Canadian pension plans saw their funding decline in 2015 and are facing a rocky outlook for 2016 that could make it difficult to recoup their losses.
A review of 449 Canadian pension funds by consulting firm Aon Hewitt shows the average pension plan's solvency position fell to 87.6 per cent as of Dec. 16, a decline of three percentage points from 90.6 per cent at the end of 2014.
The funding deterioration came as interest rates dropped and Canada's S&P/TSX composite index fell by 7.4 per cent for the year, as of Dec. 16. Pension plans also took a hit from the adoption of new Canadian mortality tables that provide for longer life expectancies for Canadians.
Only 11.8 per cent of pension funds in Aon Hewitt's client database had a funding surplus as of Dec. 16, a decline from 13.6 per cent at the end of the third quarter and 18.5 per cent at the end of 2014.
William da Silva, Aon Hewitt's national retirement practice leader, said companies could be facing growing obligations to contribute cash to their pension plans to cover funding shortfalls.
"In terms of financial health, 2015 was not a great year for Canadian pension plans," he said. "Next year could well be a pivot point for many plan sponsors. Besides having to manage market volatility, they may need to evaluate their funding strategies, since lower-than-expected solvency ratios may lead to higher contributions."
Aon Hewitt said pension plans would have ended 2015 in an even worse position, but a 20-per-cent drop in the Canadian dollar against the U.S. dollar over the year helped to boost returns on their large portfolios of foreign stocks when translated back into Canadian dollars for reporting purposes.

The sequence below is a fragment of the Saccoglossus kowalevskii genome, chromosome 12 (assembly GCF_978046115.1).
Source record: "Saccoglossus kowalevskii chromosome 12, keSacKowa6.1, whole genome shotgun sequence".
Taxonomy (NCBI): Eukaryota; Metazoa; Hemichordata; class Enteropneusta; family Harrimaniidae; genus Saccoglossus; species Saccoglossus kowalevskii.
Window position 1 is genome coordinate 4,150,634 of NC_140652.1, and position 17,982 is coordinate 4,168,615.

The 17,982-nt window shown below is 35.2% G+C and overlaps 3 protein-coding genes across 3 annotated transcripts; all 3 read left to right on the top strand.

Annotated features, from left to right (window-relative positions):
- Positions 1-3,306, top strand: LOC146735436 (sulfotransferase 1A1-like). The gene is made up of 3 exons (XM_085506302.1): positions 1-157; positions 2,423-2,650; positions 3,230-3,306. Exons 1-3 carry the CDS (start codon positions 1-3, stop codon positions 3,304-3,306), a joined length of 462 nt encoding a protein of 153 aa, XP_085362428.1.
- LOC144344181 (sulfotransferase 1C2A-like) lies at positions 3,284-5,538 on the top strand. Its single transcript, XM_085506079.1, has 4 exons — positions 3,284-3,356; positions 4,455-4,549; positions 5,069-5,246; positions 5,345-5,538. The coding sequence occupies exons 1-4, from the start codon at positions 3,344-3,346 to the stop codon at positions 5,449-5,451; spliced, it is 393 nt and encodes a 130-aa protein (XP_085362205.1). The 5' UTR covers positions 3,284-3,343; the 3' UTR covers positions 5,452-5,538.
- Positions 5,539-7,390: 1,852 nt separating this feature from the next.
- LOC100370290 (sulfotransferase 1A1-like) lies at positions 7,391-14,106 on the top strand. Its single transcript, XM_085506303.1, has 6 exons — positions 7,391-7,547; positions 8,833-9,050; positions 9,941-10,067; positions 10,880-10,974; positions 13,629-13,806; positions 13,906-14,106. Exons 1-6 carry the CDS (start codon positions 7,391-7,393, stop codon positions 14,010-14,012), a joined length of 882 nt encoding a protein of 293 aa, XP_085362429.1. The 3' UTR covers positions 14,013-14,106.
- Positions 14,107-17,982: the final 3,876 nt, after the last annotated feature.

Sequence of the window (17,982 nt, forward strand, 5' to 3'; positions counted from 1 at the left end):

U.S. equities climbed 22.7 per cent in Canadian dollars, for example, while global equities were up 18.7 per cent, Aon Hewitt said. If the loonie had remained stable, pension funds' U.S. and international equity holdings would have instead delivered low single-digit returns, reducing the average pension plan solvency ratio for the year to 84.4 per cent instead of 87.6 per cent.
Aon partner Ian Struthers said pension plans cannot expect the same currency benefit in 2016 because it is likely the Canadian dollar will stabilize.
"Canada's declining currency was the silver lining for plan solvency in 2015," Mr. Struthers said. "While that decline might continue, plan sponsors should not expect a similar outsized currency effect in 2016, and plan solvency will be more exposed to volatile equity markets and continued weak bond rates."
Aon Hewitt also warned it also sees a "great deal of uncertainty" for bond yields in 2016, despite this week's interest rate hike by the U.S. Federal Reserve. While the Fed's move could "indicate a global path towards rising yields," the firm said the Fed has been careful to leave its options open about the pace and extent of any further moves.
As well, Aon Hewitt said Canada's story is different, with the Bank of Canada giving no indication of matching the U.S. rate increase and speaking recently of an emergency contingency plan that would allow the key policy rate to fall below zero.
Pension funds that have "de-risked" by adopting investment strategies making them less vulnerable to interest rate volatility saw the benefits in 2015. Aon Hewitt said its clients with de-risking strategies saw their solvency position improve by one percentage point in 2015 from the end of 2014.